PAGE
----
Charter wants everyone in Louisville to know that if you are a Time Warner Cable customer in that area, you could see your speeds quadrupled for free! Heck, Charter will even quadruple Cincinnati customers speeds. Just one condition: The Charter and Time Warner Cable merger must be approved.
In order to convince federal regulators, Charter is even promising to adhere to actual net neutrality rules and will even guarantee no data usage caps. Sounds great, right? Well, no. The net neutrality promises only last for three years. Then, we are right back in the current situation, just without any leverage against Charter.
Let’s not forget some of the past actions by Charter management.
- They were one of the first companies to start charging consumers a “Broadcast TV Surcharge” so that they could raise rates without changing the advertised price.
- It hasn’t even been two years since Charter’s own CEO described his companies TV services as “inferior.”
- Charter is at the bottom or near the bottom of every customer satisfaction survey that I could find.
- In 2009, Charter began implementing data caps on consumers that were rarely enforced. To this day, Charter has never explained why those data caps were necessary other than to make additional money.
Setting that aside, why would anyone believe Charter’s speed promises around the country? Have you seen what this country has gotten from two decades of cable mergers?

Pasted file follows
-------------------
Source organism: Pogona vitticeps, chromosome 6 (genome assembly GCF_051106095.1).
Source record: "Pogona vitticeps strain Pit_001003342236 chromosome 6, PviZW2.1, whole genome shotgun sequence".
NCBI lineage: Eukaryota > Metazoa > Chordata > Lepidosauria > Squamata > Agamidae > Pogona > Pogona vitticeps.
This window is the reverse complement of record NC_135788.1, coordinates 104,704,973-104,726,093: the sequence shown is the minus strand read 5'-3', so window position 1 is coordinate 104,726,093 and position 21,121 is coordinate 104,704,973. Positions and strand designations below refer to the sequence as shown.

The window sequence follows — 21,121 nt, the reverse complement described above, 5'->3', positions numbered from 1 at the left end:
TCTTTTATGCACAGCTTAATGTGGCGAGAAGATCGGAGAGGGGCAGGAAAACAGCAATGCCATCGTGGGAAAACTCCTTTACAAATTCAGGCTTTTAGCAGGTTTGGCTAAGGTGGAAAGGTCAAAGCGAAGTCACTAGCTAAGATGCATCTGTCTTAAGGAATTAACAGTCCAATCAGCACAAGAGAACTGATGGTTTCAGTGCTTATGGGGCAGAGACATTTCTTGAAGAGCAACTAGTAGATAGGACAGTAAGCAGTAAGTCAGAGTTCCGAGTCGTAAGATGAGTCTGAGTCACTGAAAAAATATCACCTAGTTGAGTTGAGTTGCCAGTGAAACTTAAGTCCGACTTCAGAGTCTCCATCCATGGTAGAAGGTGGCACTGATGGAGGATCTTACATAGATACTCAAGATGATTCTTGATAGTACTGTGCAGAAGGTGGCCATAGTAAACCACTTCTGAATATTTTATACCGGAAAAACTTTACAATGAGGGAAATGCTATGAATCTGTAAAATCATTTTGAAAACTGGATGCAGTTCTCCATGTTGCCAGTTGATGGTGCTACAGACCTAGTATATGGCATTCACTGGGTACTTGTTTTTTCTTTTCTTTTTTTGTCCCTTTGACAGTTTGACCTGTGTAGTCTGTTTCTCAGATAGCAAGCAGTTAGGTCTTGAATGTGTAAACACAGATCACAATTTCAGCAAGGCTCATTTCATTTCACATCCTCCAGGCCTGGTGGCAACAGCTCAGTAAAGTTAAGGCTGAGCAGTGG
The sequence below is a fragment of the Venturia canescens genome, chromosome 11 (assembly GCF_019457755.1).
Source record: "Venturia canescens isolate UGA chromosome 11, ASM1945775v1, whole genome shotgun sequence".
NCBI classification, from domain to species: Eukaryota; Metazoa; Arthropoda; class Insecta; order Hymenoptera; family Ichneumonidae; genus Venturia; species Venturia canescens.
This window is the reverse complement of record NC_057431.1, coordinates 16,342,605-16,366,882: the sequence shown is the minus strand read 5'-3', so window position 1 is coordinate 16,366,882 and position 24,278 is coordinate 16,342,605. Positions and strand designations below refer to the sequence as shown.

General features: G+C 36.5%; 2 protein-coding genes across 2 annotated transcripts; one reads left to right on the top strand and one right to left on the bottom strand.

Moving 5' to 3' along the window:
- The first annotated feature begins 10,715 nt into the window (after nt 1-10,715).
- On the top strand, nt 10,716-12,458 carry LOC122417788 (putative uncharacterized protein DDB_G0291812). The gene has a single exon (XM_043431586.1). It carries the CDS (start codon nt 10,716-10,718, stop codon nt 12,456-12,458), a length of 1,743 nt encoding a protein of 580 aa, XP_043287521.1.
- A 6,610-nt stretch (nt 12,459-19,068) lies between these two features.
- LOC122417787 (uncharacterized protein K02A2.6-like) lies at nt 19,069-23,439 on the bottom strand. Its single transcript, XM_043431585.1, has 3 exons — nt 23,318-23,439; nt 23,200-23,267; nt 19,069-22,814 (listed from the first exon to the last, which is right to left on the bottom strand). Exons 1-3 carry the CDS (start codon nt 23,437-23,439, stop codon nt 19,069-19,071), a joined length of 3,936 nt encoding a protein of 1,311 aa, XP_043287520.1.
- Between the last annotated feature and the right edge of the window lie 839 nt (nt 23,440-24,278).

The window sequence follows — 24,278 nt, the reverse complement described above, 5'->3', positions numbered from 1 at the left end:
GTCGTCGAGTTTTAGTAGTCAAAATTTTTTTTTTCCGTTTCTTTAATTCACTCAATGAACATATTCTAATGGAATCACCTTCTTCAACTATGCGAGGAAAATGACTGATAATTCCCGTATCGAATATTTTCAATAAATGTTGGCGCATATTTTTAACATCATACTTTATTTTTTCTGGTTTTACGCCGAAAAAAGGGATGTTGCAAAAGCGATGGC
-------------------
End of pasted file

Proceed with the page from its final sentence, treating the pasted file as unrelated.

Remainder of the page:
I have lost count of the amount of times that AT&T has promised broadband glory for all customers around the country if a merger would only be approved by the Department of Justice.
- In 2004, AT&T promised to have broadband in every home in their 22-state footprint in exchange for regulators locking the FiOS and U-Verse networks off from open access policies and competition.
- In 2007, AT&T promised to offer broadband to 100% of homes in their 22-state footprint if they were allowed to buy BellSouth.
- In 2015, AT&T is promising that if they’re allowed to buy DirecTV, they will have broadband in every home in their 22-state footprint.
If Charter wants to convince regulators about this deal, why not make the net neutrality and data cap conditions permanent?